In this week’s episode of The Home Builder Digital Marketing Podcast, Melissa Galland of Ginn Group strikes gold when she joins Greg and Kevin to discuss the key elements of home builder brand experience.
Melissa shares that brand experience starts with the hiring process and employees. She says, “Everyone start with your team. That is number one. Start with a survey of your team members. Step back and look what the employee experience is like, because you can hire people, you can spend a lot of money to fix customer experience, but if your team isn't happy, if they aren't feeling empowered and inspired, they're not going to deliver. People can do it for a dollar for only so long."
Melissa believes that brand experience is about the alignment of marketing messaging, customer experience, employee experience, and the final product. She asserts, “I think it'll be different for every brand, but as soon as you decide to care about it and look into it, day one, it's already better. I think that's the thing is really, how do you get on board and collaborate cross-departmentally and not just keep that as a marketing message? As a marketer go out in the field and are the things that you're saying to the customer at the beginning of the journey, true at the end? If they're not, how do you feel about that and how do you fix it? Is that changing your marketing message or is that collaborating with other divisions of your organization to make a change?”
If you are looking to make your home builder brand experience gold, don’t miss out on this episode with Melissa.
About the Guest:
Melissa Galland is a leader of brand and revenue strategies within the new home construction and real estate industry. Over the past twenty-plus years, Melissa has had the privilege of driving results as an agency consultant for various builders before going in-house with Lennar, Adair Homes, and now Ginn Group as the Director of Brand Strategy and Experience.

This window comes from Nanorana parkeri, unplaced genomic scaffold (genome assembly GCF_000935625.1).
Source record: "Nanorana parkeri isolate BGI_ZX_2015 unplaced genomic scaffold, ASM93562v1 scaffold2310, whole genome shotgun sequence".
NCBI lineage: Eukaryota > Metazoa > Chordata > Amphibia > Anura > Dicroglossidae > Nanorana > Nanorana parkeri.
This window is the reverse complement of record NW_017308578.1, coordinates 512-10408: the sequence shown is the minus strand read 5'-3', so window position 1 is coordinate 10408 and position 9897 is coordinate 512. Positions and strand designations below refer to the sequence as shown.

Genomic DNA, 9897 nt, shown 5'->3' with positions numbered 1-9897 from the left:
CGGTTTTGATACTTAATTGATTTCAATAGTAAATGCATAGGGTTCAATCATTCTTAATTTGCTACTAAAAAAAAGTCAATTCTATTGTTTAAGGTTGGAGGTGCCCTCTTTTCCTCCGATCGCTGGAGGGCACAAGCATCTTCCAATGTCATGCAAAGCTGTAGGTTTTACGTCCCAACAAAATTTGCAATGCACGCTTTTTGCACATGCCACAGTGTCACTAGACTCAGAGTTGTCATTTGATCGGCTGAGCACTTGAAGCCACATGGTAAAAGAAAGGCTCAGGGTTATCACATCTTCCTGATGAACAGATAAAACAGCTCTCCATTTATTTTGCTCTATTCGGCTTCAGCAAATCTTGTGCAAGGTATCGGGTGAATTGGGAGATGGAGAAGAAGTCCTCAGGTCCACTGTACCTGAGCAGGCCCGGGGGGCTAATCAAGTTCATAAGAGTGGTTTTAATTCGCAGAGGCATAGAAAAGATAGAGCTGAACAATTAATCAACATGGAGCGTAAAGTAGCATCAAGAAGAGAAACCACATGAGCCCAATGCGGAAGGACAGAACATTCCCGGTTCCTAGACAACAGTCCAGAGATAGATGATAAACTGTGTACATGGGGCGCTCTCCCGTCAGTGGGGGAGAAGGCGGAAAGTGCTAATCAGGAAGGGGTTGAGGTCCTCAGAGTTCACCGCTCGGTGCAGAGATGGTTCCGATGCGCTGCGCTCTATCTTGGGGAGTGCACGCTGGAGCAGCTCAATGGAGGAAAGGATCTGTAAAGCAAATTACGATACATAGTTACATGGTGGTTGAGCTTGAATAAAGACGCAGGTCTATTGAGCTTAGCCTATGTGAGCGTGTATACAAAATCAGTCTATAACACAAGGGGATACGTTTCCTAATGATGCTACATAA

With a deep-rooted passion for the industry and homeownership, Melissa is currently the Co-Chair for the Portland Metropolitan PWB, a board member for the HBA's Home Builders Foundation, and the BIA's Building Futures Foundation scholarship committee. Additionally, as part of her role at Ginn Group, Melissa will work with Ginn Gives on impacting the affordability crisis.
Greg Bray: [00:00:00] Hello everybody, and welcome to today's episode of The Homebuilder Digital Marketing Podcast. I'm Greg Bray with Blue Tangerine
Kevin Weitzel: and I'm Kevin Weitzel with OutHouse.
Greg Bray: We are excited today to welcome Melissa Galland. Melissa is the Director of Brand Strategy and Experience with the Ginn Group. Welcome Melissa. Thanks for joining us.
Melissa Galland: Thanks for having me.
Greg Bray: Well, Melissa, for those who haven't had a chance to meet you yet, why don't you introduce yourself and help us get to know you a little bit better.
Melissa Galland: Thank you. My name, as you said, is Melissa Galland. Like many of the women born [00:01:00] in the mid to late seventies, very common name.
I'm a West Coast native. Have barely left the West Coast. Love it here. I have a daughter who's nearly an adult. Been married for more than half my life. Regardless of title, I've spent my entire career in revenue growth. That's when I was working for my mom, like in the mid-nineties and officially started my career in sales and marketing about 20 years ago.
Kevin Weitzel: So you're a mom. You're a kick-ass director. We need to hear something personal about you that people are only going to learn about on this podcast.